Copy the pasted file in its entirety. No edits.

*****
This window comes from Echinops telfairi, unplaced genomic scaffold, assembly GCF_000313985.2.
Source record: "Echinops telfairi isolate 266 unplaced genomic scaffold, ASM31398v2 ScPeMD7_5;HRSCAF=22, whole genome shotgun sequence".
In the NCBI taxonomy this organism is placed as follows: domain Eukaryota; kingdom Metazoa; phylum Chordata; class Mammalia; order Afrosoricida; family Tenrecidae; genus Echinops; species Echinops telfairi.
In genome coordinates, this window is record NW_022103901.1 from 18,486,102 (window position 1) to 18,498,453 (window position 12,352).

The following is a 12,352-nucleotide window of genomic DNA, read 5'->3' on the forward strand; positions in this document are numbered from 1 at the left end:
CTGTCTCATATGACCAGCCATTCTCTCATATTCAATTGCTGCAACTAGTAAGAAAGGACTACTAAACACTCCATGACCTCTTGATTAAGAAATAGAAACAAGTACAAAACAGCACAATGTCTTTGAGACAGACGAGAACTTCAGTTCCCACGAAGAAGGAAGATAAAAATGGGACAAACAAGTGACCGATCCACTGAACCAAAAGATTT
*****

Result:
This window comes from Echinops telfairi, unplaced genomic scaffold, assembly GCF_000313985.2.
Source record: "Echinops telfairi isolate 266 unplaced genomic scaffold, ASM31398v2 ScPeMD7_5;HRSCAF=22, whole genome shotgun sequence".
In the NCBI taxonomy this organism is placed as follows: domain Eukaryota; kingdom Metazoa; phylum Chordata; class Mammalia; order Afrosoricida; family Tenrecidae; genus Echinops; species Echinops telfairi.
In genome coordinates, this window is record NW_022103901.1 from 18,486,102 (window position 1) to 18,498,453 (window position 12,352).

The following is a 12,352-nucleotide window of genomic DNA, read 5'->3' on the forward strand; positions in this document are numbered from 1 at the left end:
CTGTCTCATATGACCAGCCATTCTCTCATATTCAATTGCTGCAACTAGTAAGAAAGGACTACTAAACACTCCATGACCTCTTGATTAAGAAATAGAAACAAGTACAAAACAGCACAATGTCTTTGAGACAGACGAGAACTTCAGTTCCCACGAAGAAGGAAGATAAAAATGGGACAAACAAGTGACCGATCCACTGAACCAAAAGATTT